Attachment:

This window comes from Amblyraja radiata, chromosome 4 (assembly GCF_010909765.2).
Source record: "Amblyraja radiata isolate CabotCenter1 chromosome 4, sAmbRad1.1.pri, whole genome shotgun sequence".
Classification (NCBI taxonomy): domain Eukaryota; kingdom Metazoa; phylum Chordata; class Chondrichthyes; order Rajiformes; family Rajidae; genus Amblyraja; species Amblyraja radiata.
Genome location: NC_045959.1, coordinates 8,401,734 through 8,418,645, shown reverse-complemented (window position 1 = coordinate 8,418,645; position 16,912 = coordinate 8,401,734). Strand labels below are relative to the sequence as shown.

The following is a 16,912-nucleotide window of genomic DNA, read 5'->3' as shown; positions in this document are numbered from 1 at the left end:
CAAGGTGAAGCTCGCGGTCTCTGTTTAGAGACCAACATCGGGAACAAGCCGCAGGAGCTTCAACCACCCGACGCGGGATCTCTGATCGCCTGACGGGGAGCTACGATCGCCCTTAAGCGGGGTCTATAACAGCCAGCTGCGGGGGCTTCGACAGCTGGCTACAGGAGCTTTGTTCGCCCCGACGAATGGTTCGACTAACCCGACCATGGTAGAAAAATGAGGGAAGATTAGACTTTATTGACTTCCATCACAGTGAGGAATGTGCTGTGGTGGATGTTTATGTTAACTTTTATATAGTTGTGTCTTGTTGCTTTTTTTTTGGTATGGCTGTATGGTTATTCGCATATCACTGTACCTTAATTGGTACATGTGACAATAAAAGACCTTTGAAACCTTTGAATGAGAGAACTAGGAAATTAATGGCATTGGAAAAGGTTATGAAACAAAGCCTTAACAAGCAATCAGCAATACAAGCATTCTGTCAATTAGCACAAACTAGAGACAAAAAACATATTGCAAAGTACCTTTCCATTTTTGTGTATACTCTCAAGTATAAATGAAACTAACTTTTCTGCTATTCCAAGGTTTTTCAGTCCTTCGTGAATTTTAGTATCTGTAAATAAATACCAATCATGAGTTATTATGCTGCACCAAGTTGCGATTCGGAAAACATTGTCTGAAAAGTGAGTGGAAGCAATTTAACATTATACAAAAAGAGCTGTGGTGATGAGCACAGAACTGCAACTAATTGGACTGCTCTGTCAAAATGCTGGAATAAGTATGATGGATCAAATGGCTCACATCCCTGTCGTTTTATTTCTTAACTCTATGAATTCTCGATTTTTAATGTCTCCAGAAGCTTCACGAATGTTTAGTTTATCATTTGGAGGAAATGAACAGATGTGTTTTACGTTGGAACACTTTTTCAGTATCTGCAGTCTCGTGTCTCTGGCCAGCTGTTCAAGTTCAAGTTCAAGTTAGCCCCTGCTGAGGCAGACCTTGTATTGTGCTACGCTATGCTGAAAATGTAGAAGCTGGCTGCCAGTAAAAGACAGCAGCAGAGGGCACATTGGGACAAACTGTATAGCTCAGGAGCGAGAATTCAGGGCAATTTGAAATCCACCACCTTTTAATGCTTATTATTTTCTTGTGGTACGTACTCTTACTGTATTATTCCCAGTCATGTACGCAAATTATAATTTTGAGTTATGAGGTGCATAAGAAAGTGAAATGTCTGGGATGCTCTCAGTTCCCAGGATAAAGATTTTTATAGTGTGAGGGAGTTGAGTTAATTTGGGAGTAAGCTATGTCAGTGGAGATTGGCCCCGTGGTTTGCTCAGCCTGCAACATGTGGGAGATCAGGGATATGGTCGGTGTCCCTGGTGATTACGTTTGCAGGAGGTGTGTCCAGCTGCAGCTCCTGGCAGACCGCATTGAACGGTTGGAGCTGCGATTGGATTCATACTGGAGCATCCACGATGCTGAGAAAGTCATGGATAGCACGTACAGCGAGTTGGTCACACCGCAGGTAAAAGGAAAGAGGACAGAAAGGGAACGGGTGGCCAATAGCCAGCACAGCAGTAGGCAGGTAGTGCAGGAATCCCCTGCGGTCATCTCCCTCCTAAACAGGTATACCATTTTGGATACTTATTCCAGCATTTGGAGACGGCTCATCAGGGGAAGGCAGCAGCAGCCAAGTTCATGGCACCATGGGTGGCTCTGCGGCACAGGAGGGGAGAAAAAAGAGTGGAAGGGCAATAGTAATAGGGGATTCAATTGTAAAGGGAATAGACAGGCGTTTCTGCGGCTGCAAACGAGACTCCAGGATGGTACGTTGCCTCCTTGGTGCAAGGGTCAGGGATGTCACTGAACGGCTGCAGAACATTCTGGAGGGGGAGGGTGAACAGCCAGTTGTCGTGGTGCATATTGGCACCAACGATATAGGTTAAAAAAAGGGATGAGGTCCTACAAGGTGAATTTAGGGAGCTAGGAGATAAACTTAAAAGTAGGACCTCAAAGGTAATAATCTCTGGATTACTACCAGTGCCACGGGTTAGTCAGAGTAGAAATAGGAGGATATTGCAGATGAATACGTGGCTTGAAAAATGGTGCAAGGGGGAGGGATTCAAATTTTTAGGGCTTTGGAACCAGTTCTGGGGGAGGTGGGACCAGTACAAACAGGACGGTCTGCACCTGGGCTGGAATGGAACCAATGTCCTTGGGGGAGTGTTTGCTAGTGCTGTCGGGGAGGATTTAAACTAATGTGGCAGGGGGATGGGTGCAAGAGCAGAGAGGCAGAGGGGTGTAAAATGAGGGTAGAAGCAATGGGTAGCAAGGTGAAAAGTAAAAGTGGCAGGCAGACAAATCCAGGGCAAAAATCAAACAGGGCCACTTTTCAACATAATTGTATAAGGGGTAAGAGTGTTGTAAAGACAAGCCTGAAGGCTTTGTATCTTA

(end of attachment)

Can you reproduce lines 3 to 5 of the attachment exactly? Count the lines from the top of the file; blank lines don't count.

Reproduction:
Classification (NCBI taxonomy): domain Eukaryota; kingdom Metazoa; phylum Chordata; class Chondrichthyes; order Rajiformes; family Rajidae; genus Amblyraja; species Amblyraja radiata.
Genome location: NC_045959.1, coordinates 8,401,734 through 8,418,645, shown reverse-complemented (window position 1 = coordinate 8,418,645; position 16,912 = coordinate 8,401,734). Strand labels below are relative to the sequence as shown.

The following is a 16,912-nucleotide window of genomic DNA, read 5'->3' as shown; positions in this document are numbered from 1 at the left end: